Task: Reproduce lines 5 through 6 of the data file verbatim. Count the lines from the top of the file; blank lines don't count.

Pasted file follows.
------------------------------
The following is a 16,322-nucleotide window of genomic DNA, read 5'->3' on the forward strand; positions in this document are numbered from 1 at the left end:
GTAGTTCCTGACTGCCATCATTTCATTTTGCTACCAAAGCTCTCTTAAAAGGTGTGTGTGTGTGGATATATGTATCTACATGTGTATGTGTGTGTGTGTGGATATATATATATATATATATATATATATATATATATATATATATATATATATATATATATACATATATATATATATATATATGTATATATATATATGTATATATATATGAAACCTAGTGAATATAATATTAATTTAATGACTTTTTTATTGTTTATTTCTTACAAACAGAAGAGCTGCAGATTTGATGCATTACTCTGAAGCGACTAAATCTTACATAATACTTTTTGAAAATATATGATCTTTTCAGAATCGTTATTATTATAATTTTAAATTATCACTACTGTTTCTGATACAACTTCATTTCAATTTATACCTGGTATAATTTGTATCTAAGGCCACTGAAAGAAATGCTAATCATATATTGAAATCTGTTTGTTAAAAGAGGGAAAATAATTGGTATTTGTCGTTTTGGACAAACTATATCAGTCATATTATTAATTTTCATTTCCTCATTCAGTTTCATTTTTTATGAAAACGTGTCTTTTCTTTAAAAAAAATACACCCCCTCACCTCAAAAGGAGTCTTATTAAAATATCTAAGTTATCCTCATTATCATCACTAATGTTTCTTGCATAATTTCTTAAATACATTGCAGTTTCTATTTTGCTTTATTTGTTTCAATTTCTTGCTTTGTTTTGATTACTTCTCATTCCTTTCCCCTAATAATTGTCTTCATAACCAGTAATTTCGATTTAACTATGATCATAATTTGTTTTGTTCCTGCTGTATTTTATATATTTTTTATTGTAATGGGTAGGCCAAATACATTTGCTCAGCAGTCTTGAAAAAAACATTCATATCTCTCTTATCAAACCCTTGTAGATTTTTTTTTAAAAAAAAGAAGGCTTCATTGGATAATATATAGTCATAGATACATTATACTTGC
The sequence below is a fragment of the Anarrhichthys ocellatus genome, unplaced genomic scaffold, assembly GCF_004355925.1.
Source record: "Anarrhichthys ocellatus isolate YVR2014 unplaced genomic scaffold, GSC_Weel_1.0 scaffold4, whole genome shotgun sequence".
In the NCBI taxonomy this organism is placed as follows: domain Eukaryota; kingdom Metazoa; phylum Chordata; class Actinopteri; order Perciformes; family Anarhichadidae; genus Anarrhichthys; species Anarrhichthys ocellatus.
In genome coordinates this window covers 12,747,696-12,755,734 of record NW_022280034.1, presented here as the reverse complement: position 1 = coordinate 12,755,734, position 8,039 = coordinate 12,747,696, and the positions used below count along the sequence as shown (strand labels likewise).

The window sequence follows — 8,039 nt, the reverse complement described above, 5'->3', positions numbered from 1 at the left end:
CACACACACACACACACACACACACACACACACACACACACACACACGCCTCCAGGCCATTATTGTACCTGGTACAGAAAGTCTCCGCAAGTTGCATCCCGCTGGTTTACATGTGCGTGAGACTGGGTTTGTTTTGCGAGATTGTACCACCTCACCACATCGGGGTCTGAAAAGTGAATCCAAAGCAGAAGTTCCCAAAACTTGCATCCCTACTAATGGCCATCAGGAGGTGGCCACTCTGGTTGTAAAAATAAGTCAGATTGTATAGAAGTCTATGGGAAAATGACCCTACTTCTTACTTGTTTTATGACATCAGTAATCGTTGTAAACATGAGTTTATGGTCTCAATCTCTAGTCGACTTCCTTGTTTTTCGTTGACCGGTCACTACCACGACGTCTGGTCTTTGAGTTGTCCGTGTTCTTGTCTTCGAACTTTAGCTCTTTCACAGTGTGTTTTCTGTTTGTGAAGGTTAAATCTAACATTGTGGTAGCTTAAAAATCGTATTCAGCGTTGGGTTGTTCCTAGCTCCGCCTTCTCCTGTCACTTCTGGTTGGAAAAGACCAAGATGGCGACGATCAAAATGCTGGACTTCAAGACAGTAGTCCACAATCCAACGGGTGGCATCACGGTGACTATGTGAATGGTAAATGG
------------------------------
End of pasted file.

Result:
In the NCBI taxonomy this organism is placed as follows: domain Eukaryota; kingdom Metazoa; phylum Chordata; class Actinopteri; order Perciformes; family Anarhichadidae; genus Anarrhichthys; species Anarrhichthys ocellatus.
In genome coordinates this window covers 12,747,696-12,755,734 of record NW_022280034.1, presented here as the reverse complement: position 1 = coordinate 12,755,734, position 8,039 = coordinate 12,747,696, and the positions used below count along the sequence as shown (strand labels likewise).